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After Huge Paris Rally, Turkish Prime Minister Says He’d Like to See a Similar Reaction Against 'Islamophobia\

“We would expect the same sensitivities to be shown to attacks on mosques or Islamophobia.”

French President Francois Hollande (L), German Chancellor Angela Merkel (2nd L), Palestinian President Mahmoud Abbas (3rd L), Italian Prime Minister Matteo Renzi (3rd R), Turkish Prime Minister Ahmet Davutoglu (R) attend the Unity March 'Marche Republicaine' in Paris, France on January 11, 2014. (Credit Anadolu Agency/Getty Images)

Turkish Prime Minister AhmetDavutoglu said he'd like to see a rally like what took place in Paris on Sunday to be organized against “Islamophobia.”

“It is a message to the whole world that everyone must confront the threat of terror,” Davutoglu said, according to Agence France-Presse. “We would expect the same sensitivities to be shown to attacks on mosques or Islamophobia.”

Davutoglu was one of dozens of world leaders who attended Sunday’s huge rally following three days of Islamist terror that killed 17 in France last week.

Some Middle East watchers noted the Turkish leader’s attendance at a rally condemning terrorism and defending freedom of the press was cynical given Turkey’s dismal record on press freedom and its open support for the Palestinian terrorist group Hamas.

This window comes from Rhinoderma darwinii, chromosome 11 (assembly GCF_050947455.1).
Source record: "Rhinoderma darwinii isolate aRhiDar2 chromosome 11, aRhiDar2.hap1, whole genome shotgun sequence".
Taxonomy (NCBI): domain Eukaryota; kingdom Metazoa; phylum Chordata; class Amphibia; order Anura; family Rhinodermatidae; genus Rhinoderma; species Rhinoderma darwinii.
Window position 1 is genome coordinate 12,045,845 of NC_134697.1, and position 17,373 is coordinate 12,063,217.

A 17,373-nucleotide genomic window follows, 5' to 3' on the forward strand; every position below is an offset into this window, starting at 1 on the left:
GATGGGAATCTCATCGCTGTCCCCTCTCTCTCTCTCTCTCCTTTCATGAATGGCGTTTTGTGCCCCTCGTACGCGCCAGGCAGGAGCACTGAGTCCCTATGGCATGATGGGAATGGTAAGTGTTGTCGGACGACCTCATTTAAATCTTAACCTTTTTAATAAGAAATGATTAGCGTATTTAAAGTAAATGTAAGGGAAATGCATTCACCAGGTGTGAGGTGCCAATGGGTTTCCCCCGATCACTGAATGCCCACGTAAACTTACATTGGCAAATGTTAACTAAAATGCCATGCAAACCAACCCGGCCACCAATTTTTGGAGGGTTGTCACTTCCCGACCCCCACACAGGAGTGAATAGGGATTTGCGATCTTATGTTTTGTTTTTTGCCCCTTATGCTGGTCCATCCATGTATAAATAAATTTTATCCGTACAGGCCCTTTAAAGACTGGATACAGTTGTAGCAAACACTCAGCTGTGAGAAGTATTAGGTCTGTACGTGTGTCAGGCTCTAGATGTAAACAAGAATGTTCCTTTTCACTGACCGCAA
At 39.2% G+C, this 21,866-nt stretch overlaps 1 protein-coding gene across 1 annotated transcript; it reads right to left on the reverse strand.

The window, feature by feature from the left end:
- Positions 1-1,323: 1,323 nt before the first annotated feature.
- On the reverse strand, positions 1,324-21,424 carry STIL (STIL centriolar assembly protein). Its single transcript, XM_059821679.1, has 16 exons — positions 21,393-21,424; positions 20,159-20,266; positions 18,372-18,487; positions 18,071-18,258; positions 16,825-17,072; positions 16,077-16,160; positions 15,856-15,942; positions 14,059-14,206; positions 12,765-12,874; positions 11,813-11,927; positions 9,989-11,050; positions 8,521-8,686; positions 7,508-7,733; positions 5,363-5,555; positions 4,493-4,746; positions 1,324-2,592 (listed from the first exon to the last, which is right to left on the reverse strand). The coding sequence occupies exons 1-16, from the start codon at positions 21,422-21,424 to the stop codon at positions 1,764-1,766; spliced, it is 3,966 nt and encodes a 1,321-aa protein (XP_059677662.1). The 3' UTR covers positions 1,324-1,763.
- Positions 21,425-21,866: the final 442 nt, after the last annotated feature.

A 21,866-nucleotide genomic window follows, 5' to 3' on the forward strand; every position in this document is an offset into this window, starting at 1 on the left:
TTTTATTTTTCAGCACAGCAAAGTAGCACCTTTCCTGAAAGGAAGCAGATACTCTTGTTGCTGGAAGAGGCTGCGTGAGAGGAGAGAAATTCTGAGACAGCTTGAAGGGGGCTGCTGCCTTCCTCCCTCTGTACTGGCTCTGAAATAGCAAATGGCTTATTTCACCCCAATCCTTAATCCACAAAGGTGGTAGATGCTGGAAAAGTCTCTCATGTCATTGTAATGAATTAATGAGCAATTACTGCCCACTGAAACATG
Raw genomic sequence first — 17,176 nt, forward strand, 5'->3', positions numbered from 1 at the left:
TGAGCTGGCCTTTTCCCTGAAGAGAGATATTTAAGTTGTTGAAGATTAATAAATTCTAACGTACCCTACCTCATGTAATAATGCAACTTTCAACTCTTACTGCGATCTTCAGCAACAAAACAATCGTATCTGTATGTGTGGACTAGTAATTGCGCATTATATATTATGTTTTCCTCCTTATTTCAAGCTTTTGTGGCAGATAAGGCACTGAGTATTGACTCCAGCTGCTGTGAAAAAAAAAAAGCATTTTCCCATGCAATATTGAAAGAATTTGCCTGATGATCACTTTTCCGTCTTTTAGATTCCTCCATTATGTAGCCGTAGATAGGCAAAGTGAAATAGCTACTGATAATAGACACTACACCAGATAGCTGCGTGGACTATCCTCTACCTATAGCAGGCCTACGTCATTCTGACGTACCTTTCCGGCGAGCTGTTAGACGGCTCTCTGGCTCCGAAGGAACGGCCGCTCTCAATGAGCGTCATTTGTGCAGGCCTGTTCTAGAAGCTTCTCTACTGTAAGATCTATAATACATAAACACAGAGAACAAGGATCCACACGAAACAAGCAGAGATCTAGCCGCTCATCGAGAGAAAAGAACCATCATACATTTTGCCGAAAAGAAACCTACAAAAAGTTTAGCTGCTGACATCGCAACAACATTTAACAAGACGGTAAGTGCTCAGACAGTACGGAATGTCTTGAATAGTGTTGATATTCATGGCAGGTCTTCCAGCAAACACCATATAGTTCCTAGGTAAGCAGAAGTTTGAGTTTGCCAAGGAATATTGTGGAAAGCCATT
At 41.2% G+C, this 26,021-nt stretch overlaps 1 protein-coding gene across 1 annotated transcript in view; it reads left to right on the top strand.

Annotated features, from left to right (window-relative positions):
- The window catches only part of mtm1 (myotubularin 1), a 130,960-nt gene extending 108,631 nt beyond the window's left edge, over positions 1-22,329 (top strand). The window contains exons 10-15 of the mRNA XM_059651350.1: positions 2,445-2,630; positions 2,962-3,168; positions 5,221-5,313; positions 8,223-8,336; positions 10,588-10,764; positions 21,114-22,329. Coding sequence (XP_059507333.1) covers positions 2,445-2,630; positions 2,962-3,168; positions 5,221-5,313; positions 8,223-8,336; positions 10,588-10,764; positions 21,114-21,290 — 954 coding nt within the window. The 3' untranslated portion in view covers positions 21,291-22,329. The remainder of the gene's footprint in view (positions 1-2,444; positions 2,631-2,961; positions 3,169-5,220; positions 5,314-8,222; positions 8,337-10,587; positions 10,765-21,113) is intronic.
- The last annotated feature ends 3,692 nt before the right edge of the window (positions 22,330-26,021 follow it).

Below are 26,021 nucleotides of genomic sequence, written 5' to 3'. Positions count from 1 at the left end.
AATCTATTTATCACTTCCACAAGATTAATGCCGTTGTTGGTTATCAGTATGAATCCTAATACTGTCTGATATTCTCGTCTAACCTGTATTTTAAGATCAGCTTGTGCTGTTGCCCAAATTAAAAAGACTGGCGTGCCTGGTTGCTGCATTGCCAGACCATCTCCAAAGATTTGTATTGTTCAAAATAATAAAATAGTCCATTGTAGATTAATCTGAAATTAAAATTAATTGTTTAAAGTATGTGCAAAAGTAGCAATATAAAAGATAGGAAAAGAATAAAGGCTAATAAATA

From left, French President Francois Hollande, German Chancellor Angela Merkel, Palestinian President Mahmoud Abbas, Italian Prime Minister Matteo Renzi and Turkish Prime Minister Ahmet Davutoglu, right, attend the national unity march in Paris, Jan. 11, 2014. (Anadolu Agency/Getty Images)

But the prime minister insisted Turkey stands against terror, saying, “Turkey has the same values around the world as far as terror is concerned. There can be no double standards.”

He pointed specifically at what he called “state terrorism” against the Palestinians and in Syria.

AFP observed that Davutoglu’s participation in the rally was seen in Turkey as “hugely symbolic,” because of Charlie Hebdo’s history lampooning the Prophet Muhammad.

Davutoglu insisted that the perpetrators of last week’s attacks “have nothing to do with Muslim religion,” calling them “fanatics.”

He also emphasized that they were raised in Paris, not Muslim countries, and that this environment in which they grew up should be examined, AFP reported.

The Times of Israel reported Sunday that in Turkey, Jews are the group most targeted by hate speech in the Turkish media.

An upcoming study by the Middle East Media Research Institute’s Turkish Media Project found that anti-Semitic attacks printed in the media have increased, especially in Islamist outlets.

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